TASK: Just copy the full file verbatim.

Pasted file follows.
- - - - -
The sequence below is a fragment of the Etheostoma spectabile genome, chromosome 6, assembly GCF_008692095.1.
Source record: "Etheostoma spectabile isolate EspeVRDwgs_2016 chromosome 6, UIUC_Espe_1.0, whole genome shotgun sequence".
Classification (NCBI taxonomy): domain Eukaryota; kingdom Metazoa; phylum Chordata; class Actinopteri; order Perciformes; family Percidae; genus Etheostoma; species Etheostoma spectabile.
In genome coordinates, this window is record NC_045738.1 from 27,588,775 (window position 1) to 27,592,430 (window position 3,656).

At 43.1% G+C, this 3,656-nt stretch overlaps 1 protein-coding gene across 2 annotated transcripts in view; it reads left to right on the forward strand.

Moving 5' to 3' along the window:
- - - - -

The sequence below is a fragment of the Etheostoma spectabile genome, chromosome 6, assembly GCF_008692095.1.
Source record: "Etheostoma spectabile isolate EspeVRDwgs_2016 chromosome 6, UIUC_Espe_1.0, whole genome shotgun sequence".
Classification (NCBI taxonomy): domain Eukaryota; kingdom Metazoa; phylum Chordata; class Actinopteri; order Perciformes; family Percidae; genus Etheostoma; species Etheostoma spectabile.
In genome coordinates, this window is record NC_045738.1 from 27,588,775 (window position 1) to 27,592,430 (window position 3,656).

At 43.1% G+C, this 3,656-nt stretch overlaps 1 protein-coding gene across 2 annotated transcripts in view; it reads left to right on the forward strand.

Moving 5' to 3' along the window: